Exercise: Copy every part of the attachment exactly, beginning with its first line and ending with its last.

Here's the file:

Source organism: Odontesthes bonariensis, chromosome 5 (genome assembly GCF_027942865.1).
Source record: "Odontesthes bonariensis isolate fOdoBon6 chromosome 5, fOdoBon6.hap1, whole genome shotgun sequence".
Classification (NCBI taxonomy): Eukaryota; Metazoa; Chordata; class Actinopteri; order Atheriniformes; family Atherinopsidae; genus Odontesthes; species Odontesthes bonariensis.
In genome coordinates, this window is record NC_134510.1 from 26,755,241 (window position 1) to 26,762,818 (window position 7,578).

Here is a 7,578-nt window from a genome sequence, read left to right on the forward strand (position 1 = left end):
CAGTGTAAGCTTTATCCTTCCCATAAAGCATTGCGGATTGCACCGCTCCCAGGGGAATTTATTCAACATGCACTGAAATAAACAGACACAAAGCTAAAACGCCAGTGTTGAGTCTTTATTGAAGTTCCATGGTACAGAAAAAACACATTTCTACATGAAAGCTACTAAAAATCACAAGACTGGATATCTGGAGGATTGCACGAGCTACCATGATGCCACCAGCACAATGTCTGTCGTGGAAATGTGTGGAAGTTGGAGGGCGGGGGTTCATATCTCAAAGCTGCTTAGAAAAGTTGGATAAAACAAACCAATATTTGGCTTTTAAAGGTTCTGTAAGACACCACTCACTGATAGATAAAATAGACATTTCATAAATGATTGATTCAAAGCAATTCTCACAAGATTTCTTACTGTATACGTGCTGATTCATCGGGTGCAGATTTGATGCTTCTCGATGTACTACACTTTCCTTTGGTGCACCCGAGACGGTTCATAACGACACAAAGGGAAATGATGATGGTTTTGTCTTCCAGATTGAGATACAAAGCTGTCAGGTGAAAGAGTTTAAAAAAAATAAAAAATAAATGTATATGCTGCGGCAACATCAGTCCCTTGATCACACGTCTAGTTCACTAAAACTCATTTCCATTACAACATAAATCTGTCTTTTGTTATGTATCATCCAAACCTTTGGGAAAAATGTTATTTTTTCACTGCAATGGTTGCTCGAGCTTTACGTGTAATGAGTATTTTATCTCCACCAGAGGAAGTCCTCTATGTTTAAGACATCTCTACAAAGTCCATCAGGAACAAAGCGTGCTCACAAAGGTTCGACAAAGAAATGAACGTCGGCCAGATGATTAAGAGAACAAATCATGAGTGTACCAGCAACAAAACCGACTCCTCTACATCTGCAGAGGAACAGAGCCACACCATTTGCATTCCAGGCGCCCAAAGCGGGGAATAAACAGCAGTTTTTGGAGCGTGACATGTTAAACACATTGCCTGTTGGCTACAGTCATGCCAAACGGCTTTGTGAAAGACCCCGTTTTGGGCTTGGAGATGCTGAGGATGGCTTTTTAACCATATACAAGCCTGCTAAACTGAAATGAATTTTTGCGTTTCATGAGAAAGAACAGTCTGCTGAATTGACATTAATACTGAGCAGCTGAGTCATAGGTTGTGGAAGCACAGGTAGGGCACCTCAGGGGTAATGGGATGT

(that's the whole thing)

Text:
Source organism: Odontesthes bonariensis, chromosome 5 (genome assembly GCF_027942865.1).
Source record: "Odontesthes bonariensis isolate fOdoBon6 chromosome 5, fOdoBon6.hap1, whole genome shotgun sequence".
Classification (NCBI taxonomy): Eukaryota; Metazoa; Chordata; class Actinopteri; order Atheriniformes; family Atherinopsidae; genus Odontesthes; species Odontesthes bonariensis.
In genome coordinates, this window is record NC_134510.1 from 26,755,241 (window position 1) to 26,762,818 (window position 7,578).

Here is a 7,578-nt window from a genome sequence, read left to right on the forward strand (position 1 = left end):
CAGTGTAAGCTTTATCCTTCCCATAAAGCATTGCGGATTGCACCGCTCCCAGGGGAATTTATTCAACATGCACTGAAATAAACAGACACAAAGCTAAAACGCCAGTGTTGAGTCTTTATTGAAGTTCCATGGTACAGAAAAAACACATTTCTACATGAAAGCTACTAAAAATCACAAGACTGGATATCTGGAGGATTGCACGAGCTACCATGATGCCACCAGCACAATGTCTGTCGTGGAAATGTGTGGAAGTTGGAGGGCGGGGGTTCATATCTCAAAGCTGCTTAGAAAAGTTGGATAAAACAAACCAATATTTGGCTTTTAAAGGTTCTGTAAGACACCACTCACTGATAGATAAAATAGACATTTCATAAATGATTGATTCAAAGCAATTCTCACAAGATTTCTTACTGTATACGTGCTGATTCATCGGGTGCAGATTTGATGCTTCTCGATGTACTACACTTTCCTTTGGTGCACCCGAGACGGTTCATAACGACACAAAGGGAAATGATGATGGTTTTGTCTTCCAGATTGAGATACAAAGCTGTCAGGTGAAAGAGTTTAAAAAAAATAAAAAATAAATGTATATGCTGCGGCAACATCAGTCCCTTGATCACACGTCTAGTTCACTAAAACTCATTTCCATTACAACATAAATCTGTCTTTTGTTATGTATCATCCAAACCTTTGGGAAAAATGTTATTTTTTCACTGCAATGGTTGCTCGAGCTTTACGTGTAATGAGTATTTTATCTCCACCAGAGGAAGTCCTCTATGTTTAAGACATCTCTACAAAGTCCATCAGGAACAAAGCGTGCTCACAAAGGTTCGACAAAGAAATGAACGTCGGCCAGATGATTAAGAGAACAAATCATGAGTGTACCAGCAACAAAACCGACTCCTCTACATCTGCAGAGGAACAGAGCCACACCATTTGCATTCCAGGCGCCCAAAGCGGGGAATAAACAGCAGTTTTTGGAGCGTGACATGTTAAACACATTGCCTGTTGGCTACAGTCATGCCAAACGGCTTTGTGAAAGACCCCGTTTTGGGCTTGGAGATGCTGAGGATGGCTTTTTAACCATATACAAGCCTGCTAAACTGAAATGAATTTTTGCGTTTCATGAGAAAGAACAGTCTGCTGAATTGACATTAATACTGAGCAGCTGAGTCATAGGTTGTGGAAGCACAGGTAGGGCACCTCAGGGGTAATGGGATGT